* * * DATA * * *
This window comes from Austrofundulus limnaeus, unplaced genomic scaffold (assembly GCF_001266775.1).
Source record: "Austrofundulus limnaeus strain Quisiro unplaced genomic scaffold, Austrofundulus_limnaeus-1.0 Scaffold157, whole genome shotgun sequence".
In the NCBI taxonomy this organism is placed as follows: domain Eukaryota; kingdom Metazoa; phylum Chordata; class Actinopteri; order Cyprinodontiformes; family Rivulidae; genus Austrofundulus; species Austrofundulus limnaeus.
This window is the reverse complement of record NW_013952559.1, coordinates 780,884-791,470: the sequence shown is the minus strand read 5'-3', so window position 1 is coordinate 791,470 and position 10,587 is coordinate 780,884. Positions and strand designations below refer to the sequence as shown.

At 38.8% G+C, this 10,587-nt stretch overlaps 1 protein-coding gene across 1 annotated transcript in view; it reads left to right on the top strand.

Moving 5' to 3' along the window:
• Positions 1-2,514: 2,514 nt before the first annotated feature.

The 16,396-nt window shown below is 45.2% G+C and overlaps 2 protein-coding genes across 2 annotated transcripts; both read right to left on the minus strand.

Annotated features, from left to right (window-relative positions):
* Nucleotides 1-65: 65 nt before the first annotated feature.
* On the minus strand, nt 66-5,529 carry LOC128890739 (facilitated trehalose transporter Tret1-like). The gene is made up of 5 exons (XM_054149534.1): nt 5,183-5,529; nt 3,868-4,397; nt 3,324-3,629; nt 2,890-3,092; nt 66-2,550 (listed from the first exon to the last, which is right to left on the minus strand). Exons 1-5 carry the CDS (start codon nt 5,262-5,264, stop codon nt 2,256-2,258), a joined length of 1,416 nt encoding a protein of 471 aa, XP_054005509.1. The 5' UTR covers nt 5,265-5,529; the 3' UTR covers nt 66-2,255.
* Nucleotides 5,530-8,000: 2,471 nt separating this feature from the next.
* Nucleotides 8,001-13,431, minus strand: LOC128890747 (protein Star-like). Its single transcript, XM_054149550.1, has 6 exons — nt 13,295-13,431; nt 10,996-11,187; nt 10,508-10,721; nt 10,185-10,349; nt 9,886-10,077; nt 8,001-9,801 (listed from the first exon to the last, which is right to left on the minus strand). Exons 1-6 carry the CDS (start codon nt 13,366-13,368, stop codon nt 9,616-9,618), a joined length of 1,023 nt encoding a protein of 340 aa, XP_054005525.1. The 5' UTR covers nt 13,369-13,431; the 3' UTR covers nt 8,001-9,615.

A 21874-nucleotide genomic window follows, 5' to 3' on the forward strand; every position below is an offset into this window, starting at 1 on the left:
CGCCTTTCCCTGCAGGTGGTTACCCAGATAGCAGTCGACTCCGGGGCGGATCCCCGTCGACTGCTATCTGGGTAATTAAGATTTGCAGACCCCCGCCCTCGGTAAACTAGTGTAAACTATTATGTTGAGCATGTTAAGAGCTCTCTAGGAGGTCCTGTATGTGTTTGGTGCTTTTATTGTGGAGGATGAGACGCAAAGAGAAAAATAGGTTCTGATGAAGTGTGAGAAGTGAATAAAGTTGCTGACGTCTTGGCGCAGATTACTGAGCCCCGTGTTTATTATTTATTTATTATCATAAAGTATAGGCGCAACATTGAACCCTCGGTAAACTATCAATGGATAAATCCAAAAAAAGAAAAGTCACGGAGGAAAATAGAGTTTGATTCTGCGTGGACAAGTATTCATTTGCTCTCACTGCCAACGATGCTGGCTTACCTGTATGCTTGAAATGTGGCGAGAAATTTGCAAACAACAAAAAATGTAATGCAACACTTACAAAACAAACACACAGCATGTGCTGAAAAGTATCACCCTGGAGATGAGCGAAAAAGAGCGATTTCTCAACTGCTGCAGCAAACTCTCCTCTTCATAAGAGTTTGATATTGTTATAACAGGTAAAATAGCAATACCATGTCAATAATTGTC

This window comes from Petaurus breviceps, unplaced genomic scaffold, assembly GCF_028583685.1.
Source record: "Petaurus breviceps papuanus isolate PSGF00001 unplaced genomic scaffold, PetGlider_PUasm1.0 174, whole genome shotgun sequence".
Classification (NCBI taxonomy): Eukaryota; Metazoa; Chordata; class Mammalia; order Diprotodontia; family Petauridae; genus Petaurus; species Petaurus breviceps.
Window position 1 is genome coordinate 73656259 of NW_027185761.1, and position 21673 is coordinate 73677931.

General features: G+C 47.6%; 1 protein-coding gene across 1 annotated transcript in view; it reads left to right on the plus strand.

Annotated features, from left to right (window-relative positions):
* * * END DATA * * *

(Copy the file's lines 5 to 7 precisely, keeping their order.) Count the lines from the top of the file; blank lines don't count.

At 38.8% G+C, this 10,587-nt stretch overlaps 1 protein-coding gene across 1 annotated transcript in view; it reads left to right on the top strand.

Moving 5' to 3' along the window:
• Positions 1-2,514: 2,514 nt before the first annotated feature.